As the pandemic rages, nurses and doctors have gone to creative extremes to reuse the same masks, gloves, and scrubs they need to treat contagious coronavirus patients. But if a prototype mask created by researchers proves widely effective, it may be a safer alternative for health care workers
That’s exactly what researchers at MIT are trying to do
A Reusable Silicon Mask
The iMASC offers a level of protection comparable to N95 respirator masks, its creators say. That’s partially because it uses an N95 filter without all the additional material of N95 masks that catches particles.
How did they do it?
- They 3D printed the material and tested its use among nurses and physicians, who scored the mask for breathability, fit and ease of filter replacement.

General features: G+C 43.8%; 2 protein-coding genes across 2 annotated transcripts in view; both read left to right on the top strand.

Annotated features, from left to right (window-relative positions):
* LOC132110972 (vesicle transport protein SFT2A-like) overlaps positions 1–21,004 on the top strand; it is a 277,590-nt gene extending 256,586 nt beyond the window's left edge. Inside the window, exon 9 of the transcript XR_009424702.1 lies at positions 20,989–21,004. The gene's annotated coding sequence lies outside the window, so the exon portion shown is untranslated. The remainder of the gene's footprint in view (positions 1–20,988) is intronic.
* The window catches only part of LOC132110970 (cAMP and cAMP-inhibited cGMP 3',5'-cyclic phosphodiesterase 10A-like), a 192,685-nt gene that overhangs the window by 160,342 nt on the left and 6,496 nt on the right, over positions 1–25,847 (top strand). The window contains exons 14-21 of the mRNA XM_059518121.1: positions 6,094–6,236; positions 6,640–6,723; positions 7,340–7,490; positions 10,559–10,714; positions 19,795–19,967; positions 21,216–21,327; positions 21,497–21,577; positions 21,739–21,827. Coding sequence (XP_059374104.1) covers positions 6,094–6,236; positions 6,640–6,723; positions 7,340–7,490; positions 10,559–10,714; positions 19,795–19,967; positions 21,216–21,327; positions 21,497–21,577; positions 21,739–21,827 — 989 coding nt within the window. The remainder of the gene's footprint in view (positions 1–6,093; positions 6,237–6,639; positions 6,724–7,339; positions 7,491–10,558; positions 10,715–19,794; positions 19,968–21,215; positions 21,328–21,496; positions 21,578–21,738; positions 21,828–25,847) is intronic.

- The masks are based on the shape of a typical N95 mask, too, but they’re made with a silicone rubber that can be sterilized after each use.
- The dual filters that cover the mouth can be replaced after each use, too, the researchers said.
Doctors Using Contaminated PPE
N95 masks are considered the most effective face covering and can catch up to 95% of particles. But they’re not made to be sterilized and reused.
Mask Decontamination Research
- It’s a risk researchers don’t want health care workers to take. Peter Tsai, the man who invented the N95 mask’s filtering fabric, has come out of retirement to test sterilization methods.
- A group of Duke University researchers developed their own method of decontamination in March using hydrogen peroxide.
Restricting To Scale Worthy Methods
The researchers used several different sterilization methods on iMASC, including running them through an autoclave (steam sterilizer), putting them in an oven, and soaking them in both bleach and isopropyl alcohol.
The silicone material was undamaged after each test.